The Rise of Ransomware Attacks in the Health Sector

Colm Warner

What is a ransomware attack?

Before we jump into the details of this post, let’s make a basic definition clear. A ransomware attack happens when company or personal files  are encrypted by a 3rd party and held to ransom. Typically, the victim  receives a demand for payment (e.g. cryptocurrency ) in exchange for the encryption key to retrieve their information. Often, the ransom demand is accompanied by a sample of the stolen data, a “proof of the crime”,  if you will.

From WannaCry to REvil: the evolution of ransomware

One of the most infamous ransomware attacks was the WannaCry cryptoworm outbreak in 2017 which compromised the UK’s NHS. While this was not the first ransomware attack by any stretch, it demonstrated an evolution, as the worm spread peer-to-peer. Prior to that, ransomware had traditionally used phishing attacks to lure victims into installing code on their machines.

Ransomware has evolved in recent years, with tools such as REvil which now extracts  data before encrypting it. This means that the victim faces not just the loss of their data, but if they refuse to pay or restore their systems from backup, the stolen data will be offered at auction. This now presents victims with a twofold impetus to pay, and it seems that many organizations have handed over the money. This in turn incentivizes the attackers and funds development of more sophisticated tools and so the cycle goes on.

Ransomware kits are readily available online, for a modest fee (typically €900 or so). There are also ransomware tools available where the supplier asks for a share of the profits instead of a flat fee for use.

Hackers taking advantage of the COVID-19 pandemic

With the COVID-19 pandemic suddenly forcing millions of users to work remotely, malware authors have taken advantage of the situation, with a steep recent rise in phishing and ransomware attacks. Many use the pandemic and user uncertainty as a call to action. They create urgency in the mind of the user, getting them to click on links they might otherwise have treated with more scrutiny. It is more difficult to check the veracity of emails with colleagues dispersed, and scammers will exploit every weakness to gain a foothold on your network.

The health sector is under increased threat

A recent development in ransomware trends is the increased focus on healthcare organizations. The number of hospitals targeted jumped 60% from February to March this year, as opportunist hackers responded to the COVID-19 crisis. In the USA, healthcare is targeted more than any other industry. Boyce Technologies Inc. was reportedly attacked by the DoppelPaymer gang, with sample files appearing on the gang’s blog. One reason for targeting healthcare is the strain these organizations are under during the pandemic, and the hopes that urgent need to access data and the sensitive nature of that data will prompt quicker payment.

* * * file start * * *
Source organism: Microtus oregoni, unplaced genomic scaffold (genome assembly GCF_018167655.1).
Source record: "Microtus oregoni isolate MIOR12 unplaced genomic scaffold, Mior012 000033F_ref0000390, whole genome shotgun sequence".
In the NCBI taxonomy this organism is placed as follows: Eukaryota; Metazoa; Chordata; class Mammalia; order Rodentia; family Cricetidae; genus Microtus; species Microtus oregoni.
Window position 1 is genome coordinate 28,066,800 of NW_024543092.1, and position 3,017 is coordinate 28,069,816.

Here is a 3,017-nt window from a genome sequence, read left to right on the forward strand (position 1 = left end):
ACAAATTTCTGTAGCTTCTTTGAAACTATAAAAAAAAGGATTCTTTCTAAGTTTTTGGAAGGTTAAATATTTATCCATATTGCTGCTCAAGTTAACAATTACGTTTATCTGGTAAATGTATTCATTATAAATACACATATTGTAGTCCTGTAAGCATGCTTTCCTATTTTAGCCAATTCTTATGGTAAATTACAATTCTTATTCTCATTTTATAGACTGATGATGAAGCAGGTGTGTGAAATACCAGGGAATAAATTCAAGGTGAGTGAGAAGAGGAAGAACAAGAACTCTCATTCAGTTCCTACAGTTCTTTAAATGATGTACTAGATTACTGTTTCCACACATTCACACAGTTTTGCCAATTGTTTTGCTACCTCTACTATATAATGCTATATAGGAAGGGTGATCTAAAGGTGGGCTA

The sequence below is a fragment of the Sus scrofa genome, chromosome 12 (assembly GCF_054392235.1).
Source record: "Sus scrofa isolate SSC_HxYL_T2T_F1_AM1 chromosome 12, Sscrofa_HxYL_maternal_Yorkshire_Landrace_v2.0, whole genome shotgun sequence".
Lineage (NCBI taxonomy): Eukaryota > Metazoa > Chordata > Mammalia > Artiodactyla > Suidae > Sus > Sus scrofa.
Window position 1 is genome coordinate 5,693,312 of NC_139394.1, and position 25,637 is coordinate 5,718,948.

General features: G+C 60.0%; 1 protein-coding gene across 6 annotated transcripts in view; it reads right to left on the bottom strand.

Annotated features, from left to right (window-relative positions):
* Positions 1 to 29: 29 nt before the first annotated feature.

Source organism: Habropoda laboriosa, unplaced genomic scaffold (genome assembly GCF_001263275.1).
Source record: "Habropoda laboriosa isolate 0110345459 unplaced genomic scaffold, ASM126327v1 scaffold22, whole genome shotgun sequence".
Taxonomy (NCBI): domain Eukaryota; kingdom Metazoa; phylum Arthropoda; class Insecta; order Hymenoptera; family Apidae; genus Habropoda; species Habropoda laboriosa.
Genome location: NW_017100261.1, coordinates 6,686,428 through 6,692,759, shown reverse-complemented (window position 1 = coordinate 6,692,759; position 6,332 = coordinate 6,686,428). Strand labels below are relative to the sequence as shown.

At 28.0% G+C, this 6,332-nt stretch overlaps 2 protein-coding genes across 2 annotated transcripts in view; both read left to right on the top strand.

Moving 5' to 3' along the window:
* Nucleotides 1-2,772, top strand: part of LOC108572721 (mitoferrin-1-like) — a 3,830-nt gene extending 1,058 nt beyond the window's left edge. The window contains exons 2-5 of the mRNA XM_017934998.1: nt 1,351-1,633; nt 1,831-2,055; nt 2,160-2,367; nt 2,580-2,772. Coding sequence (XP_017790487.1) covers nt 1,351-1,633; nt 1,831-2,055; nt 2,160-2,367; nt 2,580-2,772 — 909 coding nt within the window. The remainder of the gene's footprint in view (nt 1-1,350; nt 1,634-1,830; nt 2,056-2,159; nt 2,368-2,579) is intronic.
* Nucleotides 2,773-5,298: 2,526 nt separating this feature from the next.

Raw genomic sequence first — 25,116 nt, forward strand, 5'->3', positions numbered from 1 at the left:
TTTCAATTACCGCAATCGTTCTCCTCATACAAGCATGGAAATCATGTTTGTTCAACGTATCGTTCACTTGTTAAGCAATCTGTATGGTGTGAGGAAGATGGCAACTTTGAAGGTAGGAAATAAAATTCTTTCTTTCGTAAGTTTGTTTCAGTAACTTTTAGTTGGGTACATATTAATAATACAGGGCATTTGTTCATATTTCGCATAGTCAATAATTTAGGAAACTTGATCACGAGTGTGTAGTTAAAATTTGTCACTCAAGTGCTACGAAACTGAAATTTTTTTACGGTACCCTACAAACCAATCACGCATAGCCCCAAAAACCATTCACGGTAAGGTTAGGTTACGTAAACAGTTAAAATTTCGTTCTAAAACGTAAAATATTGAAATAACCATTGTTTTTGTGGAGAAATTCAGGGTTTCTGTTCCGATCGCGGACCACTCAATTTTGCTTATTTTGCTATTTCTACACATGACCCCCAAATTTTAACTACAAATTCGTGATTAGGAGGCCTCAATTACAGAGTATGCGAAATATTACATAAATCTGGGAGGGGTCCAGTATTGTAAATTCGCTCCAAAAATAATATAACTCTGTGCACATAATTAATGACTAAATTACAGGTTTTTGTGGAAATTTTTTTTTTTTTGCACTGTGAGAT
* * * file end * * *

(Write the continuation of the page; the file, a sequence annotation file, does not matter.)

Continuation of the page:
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How to protect your organization?

In order to protect your organization, the following steps will greatly reduce your chances of becoming a victim of ransomware:

  • Keep all data ingress and egress points fully patched and up to date.
  • Maintain full view and control of all corporate assets.
  • Implement least privileged access controls and review regularly.
  • Train users in avoiding and reporting any suspected phishing activity.
  • Prevent users from accessing unknown websites on all devices, including mobile. Anything that can access business data should be considered an attack surface.
  • Limit the ability of users to install code on endpoints.
  • Use email scanning and web filtering.
  • Back up critical data frequently and keep offline copies.
  • Isolate any compromised devices immediately.

Never pay the ransom. While this can seem like a dangerous move in a time of crisis, remember that every cent paid to cybercriminals funds future cybercriminal activity. Furthermore, there is no guarantee that you will recover your data, or that stolen copies will not be leaked anyway. Paying could simply be the gateway to future extortion. It is estimated that over half of victims who pay do not recover their files.

Learn how Asavie SD Mobile helps Healthcare and Public Safety Organizations protect sensitive data against malware and ransomware hackers.